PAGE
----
- I have some of the most incredibly talented coaches and trainers (Corey, Luke, Byrd, Steve, and Randall at GoPerformance) whose guidance built the foundation that allowed my body to get stronger with every mile/class rather than slowly breaking down as it had always done in the past. It’s also worth noting that with their help, I have racked up a number of pretty impressive non-running accomplishments this year as well. This incredible crew has taught me that the person I thought I was is no match for the person I really am.
But it really all started with a few simple goals. I drew a target on the wall and all year long I focused on hitting the bulls-eye. There are a thousand excuses and I am very easily distracted. So many mornings, I woke up feeling too tired and ____ (fill in the blank) but I was on a mission. I have no doubt that if I wasn’t fully committed and focused on my goals, I would be summing up a very different “year in review” and I know that because I’ve been there before more times than I care to tell you about. I have learned the hard way that lack of focus is a very dangerous thing and without a destination you will only get lost.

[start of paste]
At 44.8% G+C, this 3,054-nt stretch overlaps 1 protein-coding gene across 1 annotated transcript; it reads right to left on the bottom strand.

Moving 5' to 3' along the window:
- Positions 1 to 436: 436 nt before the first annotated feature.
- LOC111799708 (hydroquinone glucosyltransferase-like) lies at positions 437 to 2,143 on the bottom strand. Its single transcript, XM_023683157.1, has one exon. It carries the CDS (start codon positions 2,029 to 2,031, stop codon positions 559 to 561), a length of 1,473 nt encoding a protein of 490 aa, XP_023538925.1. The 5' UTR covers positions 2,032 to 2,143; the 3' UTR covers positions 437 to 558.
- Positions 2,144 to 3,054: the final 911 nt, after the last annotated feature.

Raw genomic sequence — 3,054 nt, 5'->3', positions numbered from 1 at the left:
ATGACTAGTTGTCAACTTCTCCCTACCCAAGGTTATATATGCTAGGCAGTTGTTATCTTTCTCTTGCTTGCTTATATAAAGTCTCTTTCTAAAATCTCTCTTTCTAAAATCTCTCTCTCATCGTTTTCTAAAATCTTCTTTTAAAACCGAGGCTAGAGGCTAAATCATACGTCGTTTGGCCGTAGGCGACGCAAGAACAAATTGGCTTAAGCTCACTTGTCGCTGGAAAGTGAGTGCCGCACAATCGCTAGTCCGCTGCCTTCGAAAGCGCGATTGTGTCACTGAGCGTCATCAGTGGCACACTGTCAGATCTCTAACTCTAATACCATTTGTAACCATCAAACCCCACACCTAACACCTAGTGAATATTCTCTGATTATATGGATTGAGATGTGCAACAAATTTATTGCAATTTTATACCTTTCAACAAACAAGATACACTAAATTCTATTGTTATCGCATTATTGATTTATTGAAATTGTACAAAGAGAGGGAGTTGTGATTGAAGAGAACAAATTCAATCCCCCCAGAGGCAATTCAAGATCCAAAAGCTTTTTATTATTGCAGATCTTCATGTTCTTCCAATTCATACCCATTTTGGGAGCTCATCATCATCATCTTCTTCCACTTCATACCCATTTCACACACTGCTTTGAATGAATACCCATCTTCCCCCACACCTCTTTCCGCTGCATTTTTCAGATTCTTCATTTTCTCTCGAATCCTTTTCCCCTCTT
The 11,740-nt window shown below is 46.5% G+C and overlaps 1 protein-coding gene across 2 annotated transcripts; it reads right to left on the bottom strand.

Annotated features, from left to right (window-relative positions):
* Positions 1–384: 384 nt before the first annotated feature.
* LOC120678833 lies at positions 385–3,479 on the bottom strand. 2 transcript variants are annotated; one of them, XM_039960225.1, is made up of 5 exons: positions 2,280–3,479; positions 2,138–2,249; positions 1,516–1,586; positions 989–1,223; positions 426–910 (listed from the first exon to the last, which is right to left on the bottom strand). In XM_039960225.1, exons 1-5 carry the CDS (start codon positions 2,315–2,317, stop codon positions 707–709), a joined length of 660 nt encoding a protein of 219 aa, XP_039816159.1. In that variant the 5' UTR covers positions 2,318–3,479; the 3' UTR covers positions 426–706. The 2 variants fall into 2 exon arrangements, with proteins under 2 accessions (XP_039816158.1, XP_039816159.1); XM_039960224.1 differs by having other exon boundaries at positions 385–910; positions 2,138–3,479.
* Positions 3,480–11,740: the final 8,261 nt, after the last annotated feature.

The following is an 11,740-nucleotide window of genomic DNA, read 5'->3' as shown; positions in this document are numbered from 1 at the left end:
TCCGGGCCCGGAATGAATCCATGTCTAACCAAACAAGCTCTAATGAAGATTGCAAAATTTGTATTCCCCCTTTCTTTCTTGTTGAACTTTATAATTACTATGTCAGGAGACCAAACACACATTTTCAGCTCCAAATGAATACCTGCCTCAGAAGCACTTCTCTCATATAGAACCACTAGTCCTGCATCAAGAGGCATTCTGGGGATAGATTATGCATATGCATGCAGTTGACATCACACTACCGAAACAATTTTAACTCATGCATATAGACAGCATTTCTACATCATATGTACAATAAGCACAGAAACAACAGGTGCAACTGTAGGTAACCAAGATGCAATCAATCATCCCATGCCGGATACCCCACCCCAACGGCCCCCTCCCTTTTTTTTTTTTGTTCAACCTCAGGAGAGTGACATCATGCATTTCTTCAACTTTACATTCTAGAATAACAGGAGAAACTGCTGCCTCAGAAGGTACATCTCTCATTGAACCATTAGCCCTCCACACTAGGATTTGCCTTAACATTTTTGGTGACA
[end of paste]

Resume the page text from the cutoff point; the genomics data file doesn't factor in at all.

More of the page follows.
So here I am again, mind still clouded with the euphoria of what I have accomplished in 2013 and it’s time to consider goals for 2014. Not sure yet where the next year will take me but if one year from now, I am this satisfied with my 2014 performance, I truly could not ask for much more. Bring it, 2014!